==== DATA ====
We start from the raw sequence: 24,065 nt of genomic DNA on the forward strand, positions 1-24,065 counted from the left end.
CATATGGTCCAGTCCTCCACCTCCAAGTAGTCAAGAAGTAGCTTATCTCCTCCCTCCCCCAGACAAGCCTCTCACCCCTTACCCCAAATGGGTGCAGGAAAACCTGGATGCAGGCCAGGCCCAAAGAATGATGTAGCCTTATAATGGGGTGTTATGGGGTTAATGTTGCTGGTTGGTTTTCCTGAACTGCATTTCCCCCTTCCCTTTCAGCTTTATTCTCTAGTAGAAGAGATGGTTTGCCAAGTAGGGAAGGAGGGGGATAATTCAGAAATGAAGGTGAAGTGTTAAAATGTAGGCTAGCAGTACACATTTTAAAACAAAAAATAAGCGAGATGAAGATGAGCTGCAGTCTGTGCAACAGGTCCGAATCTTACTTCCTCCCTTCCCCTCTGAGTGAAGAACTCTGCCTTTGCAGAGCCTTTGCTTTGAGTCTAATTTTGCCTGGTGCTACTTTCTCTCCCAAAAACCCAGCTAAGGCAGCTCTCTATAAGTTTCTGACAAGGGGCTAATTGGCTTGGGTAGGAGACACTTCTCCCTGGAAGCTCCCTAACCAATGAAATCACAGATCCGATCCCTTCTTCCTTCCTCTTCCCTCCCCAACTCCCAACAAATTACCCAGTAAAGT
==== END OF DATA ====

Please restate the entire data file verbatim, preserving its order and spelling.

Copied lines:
We start from the raw sequence: 24,065 nt of genomic DNA on the forward strand, positions 1-24,065 counted from the left end.
CATATGGTCCAGTCCTCCACCTCCAAGTAGTCAAGAAGTAGCTTATCTCCTCCCTCCCCCAGACAAGCCTCTCACCCCTTACCCCAAATGGGTGCAGGAAAACCTGGATGCAGGCCAGGCCCAAAGAATGATGTAGCCTTATAATGGGGTGTTATGGGGTTAATGTTGCTGGTTGGTTTTCCTGAACTGCATTTCCCCCTTCCCTTTCAGCTTTATTCTCTAGTAGAAGAGATGGTTTGCCAAGTAGGGAAGGAGGGGGATAATTCAGAAATGAAGGTGAAGTGTTAAAATGTAGGCTAGCAGTACACATTTTAAAACAAAAAATAAGCGAGATGAAGATGAGCTGCAGTCTGTGCAACAGGTCCGAATCTTACTTCCTCCCTTCCCCTCTGAGTGAAGAACTCTGCCTTTGCAGAGCCTTTGCTTTGAGTCTAATTTTGCCTGGTGCTACTTTCTCTCCCAAAAACCCAGCTAAGGCAGCTCTCTATAAGTTTCTGACAAGGGGCTAATTGGCTTGGGTAGGAGACACTTCTCCCTGGAAGCTCCCTAACCAATGAAATCACAGATCCGATCCCTTCTTCCTTCCTCTTCCCTCCCCAACTCCCAACAAATTACCCAGTAAAGT